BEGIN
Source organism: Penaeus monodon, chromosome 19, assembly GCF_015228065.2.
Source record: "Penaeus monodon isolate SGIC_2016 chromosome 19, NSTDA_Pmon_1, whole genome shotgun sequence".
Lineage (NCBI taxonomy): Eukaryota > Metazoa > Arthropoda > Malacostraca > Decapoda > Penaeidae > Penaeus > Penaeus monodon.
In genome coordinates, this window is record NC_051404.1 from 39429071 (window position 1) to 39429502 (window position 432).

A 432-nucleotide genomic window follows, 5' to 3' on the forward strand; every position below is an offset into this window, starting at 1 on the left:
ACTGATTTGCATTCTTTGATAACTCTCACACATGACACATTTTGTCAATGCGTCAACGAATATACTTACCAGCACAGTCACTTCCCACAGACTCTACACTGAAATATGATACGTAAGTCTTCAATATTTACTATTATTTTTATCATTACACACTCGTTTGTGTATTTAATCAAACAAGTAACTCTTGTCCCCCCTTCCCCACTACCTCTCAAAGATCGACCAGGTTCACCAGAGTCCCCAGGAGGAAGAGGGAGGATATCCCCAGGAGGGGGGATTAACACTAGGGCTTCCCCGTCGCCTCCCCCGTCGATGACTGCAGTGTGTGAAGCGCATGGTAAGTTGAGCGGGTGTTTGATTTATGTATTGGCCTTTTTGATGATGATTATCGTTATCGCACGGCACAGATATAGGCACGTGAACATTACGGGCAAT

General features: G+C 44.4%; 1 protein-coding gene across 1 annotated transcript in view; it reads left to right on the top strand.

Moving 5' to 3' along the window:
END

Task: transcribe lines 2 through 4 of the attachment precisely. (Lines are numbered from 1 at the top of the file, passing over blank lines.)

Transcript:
Source record: "Penaeus monodon isolate SGIC_2016 chromosome 19, NSTDA_Pmon_1, whole genome shotgun sequence".
Lineage (NCBI taxonomy): Eukaryota > Metazoa > Arthropoda > Malacostraca > Decapoda > Penaeidae > Penaeus > Penaeus monodon.
In genome coordinates, this window is record NC_051404.1 from 39429071 (window position 1) to 39429502 (window position 432).